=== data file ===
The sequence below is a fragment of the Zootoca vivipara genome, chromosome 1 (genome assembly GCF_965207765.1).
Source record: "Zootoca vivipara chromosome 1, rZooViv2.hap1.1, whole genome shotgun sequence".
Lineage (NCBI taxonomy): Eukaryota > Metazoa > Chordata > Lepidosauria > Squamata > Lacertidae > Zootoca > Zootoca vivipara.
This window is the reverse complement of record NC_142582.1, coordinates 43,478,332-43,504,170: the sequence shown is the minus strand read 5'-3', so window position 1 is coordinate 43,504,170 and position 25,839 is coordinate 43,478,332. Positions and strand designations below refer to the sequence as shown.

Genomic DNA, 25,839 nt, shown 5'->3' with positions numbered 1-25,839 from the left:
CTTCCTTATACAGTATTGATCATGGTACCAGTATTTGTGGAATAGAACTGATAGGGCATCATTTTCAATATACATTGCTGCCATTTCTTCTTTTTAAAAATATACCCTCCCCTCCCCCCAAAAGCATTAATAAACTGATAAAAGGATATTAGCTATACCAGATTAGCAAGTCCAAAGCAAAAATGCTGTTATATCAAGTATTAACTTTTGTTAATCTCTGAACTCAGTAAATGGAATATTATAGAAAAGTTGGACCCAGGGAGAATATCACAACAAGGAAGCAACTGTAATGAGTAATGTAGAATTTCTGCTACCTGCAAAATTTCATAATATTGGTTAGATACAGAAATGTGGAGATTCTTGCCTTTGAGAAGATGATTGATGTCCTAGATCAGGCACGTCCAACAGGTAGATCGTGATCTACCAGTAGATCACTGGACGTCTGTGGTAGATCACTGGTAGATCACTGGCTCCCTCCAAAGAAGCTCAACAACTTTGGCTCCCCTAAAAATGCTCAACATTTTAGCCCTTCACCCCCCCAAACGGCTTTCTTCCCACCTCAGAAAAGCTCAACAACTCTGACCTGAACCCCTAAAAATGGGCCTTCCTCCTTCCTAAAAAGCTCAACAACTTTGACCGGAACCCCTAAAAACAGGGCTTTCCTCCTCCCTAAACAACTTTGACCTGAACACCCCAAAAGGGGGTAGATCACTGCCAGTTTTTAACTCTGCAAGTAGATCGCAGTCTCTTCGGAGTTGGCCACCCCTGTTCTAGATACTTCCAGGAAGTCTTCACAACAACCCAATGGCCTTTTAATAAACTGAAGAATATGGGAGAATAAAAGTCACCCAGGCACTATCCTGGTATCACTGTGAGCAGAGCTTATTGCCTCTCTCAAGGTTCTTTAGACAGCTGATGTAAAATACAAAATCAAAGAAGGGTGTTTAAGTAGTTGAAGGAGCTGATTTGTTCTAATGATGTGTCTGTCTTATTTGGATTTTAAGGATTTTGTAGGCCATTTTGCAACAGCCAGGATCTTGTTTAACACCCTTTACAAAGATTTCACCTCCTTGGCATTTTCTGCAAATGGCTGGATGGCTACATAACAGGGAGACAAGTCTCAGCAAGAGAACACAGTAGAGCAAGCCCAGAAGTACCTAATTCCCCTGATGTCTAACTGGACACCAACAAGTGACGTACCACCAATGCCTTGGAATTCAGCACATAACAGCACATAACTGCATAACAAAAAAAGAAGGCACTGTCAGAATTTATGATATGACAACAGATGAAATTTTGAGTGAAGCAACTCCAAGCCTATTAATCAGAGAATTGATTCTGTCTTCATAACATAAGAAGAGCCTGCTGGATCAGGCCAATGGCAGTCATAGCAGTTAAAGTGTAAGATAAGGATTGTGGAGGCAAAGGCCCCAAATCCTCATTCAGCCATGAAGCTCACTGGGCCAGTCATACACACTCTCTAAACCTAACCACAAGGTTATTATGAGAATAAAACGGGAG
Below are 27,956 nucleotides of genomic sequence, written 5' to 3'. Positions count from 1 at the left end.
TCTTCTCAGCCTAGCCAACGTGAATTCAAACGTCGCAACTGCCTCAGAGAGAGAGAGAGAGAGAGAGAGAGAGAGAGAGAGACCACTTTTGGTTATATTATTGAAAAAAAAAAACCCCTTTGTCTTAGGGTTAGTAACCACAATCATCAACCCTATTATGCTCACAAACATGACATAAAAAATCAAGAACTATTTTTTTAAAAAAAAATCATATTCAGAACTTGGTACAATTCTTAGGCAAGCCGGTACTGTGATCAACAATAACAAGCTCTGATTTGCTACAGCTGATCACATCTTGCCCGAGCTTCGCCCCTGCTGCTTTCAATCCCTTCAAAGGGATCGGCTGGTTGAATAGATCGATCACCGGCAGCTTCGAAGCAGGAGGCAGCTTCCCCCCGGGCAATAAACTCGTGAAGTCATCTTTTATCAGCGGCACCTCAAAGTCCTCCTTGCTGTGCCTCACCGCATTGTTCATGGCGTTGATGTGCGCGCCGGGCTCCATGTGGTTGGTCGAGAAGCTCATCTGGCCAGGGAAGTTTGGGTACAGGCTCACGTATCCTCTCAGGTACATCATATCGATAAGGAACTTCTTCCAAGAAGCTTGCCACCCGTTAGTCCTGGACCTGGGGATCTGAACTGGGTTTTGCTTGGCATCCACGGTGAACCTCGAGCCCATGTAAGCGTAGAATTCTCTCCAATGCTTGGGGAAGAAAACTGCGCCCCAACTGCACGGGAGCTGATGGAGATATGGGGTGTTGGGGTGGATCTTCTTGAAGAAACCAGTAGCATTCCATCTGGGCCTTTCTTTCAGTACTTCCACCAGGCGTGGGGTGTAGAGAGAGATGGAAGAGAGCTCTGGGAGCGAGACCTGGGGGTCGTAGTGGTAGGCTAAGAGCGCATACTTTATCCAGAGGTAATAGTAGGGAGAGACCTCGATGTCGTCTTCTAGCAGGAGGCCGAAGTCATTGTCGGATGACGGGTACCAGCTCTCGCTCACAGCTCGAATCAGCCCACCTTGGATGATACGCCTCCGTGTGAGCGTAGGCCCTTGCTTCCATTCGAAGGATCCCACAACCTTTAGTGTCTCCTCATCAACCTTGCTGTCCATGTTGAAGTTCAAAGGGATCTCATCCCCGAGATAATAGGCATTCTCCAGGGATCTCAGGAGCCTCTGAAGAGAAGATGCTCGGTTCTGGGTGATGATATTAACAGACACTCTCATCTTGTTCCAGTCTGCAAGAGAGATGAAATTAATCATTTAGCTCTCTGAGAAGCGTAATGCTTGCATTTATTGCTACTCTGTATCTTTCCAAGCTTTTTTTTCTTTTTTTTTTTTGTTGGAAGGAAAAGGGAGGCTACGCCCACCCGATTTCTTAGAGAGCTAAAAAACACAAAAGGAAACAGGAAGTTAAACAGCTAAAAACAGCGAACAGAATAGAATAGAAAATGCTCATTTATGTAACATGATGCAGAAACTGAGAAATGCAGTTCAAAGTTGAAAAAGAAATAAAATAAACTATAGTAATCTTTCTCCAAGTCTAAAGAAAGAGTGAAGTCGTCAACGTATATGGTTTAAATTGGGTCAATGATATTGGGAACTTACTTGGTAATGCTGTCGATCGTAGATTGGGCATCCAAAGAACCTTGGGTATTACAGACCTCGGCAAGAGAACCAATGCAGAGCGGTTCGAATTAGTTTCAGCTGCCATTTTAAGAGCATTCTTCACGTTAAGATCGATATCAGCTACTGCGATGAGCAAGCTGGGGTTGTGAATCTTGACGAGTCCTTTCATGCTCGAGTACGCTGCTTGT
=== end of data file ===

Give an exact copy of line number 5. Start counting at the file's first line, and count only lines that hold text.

Genomic DNA, 25,839 nt, shown 5'->3' with positions numbered 1-25,839 from the left: